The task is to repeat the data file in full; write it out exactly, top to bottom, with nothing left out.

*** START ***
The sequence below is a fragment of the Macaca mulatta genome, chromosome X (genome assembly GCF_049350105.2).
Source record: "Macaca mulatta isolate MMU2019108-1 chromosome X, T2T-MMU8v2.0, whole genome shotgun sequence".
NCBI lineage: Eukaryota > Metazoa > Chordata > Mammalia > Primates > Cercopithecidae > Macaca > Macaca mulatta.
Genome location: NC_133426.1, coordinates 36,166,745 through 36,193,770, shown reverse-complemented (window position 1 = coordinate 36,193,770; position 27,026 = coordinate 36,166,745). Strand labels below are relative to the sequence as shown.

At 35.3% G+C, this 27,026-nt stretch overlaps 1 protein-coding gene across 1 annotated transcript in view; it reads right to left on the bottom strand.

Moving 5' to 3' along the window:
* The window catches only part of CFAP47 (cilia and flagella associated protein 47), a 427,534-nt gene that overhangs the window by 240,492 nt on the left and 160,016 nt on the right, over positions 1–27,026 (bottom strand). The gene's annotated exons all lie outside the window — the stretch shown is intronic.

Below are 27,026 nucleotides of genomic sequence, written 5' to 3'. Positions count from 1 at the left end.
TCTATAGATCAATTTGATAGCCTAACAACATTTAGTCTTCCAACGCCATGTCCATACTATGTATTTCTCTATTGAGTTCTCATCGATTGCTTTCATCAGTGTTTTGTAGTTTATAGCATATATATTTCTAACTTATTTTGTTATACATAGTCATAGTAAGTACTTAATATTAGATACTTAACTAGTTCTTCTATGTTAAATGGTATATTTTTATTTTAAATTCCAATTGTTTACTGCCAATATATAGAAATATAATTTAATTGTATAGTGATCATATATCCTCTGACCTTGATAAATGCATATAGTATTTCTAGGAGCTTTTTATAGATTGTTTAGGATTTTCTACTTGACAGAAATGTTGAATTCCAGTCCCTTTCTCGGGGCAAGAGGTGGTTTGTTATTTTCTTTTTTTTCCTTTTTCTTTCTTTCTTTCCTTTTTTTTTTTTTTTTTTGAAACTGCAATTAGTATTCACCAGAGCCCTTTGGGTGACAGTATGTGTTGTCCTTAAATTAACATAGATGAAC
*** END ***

The sequence below is a fragment of the Macaca mulatta genome, chromosome X (genome assembly GCF_049350105.2).
Source record: "Macaca mulatta isolate MMU2019108-1 chromosome X, T2T-MMU8v2.0, whole genome shotgun sequence".
NCBI lineage: Eukaryota > Metazoa > Chordata > Mammalia > Primates > Cercopithecidae > Macaca > Macaca mulatta.
Genome location: NC_133426.1, coordinates 36,166,745 through 36,193,770, shown reverse-complemented (window position 1 = coordinate 36,193,770; position 27,026 = coordinate 36,166,745). Strand labels below are relative to the sequence as shown.

At 35.3% G+C, this 27,026-nt stretch overlaps 1 protein-coding gene across 1 annotated transcript in view; it reads right to left on the bottom strand.

Moving 5' to 3' along the window:
* The window catches only part of CFAP47 (cilia and flagella associated protein 47), a 427,534-nt gene that overhangs the window by 240,492 nt on the left and 160,016 nt on the right, over positions 1–27,026 (bottom strand). The gene's annotated exons all lie outside the window — the stretch shown is intronic.

Below are 27,026 nucleotides of genomic sequence, written 5' to 3'. Positions count from 1 at the left end.
TCTATAGATCAATTTGATAGCCTAACAACATTTAGTCTTCCAACGCCATGTCCATACTATGTATTTCTCTATTGAGTTCTCATCGATTGCTTTCATCAGTGTTTTGTAGTTTATAGCATATATATTTCTAACTTATTTTGTTATACATAGTCATAGTAAGTACTTAATATTAGATACTTAACTAGTTCTTCTATGTTAAATGGTATATTTTTATTTTAAATTCCAATTGTTTACTGCCAATATATAGAAATATAATTTAATTGTATAGTGATCATATATCCTCTGACCTTGATAAATGCATATAGTATTTCTAGGAGCTTTTTATAGATTGTTTAGGATTTTCTACTTGACAGAAATGTTGAATTCCAGTCCCTTTCTCGGGGCAAGAGGTGGTTTGTTATTTTCTTTTTTTTCCTTTTTCTTTCTTTCTTTCCTTTTTTTTTTTTTTTTTTGAAACTGCAATTAGTATTCACCAGAGCCCTTTGGGTGACAGTATGTGTTGTCCTTAAATTAACATAGATGAAC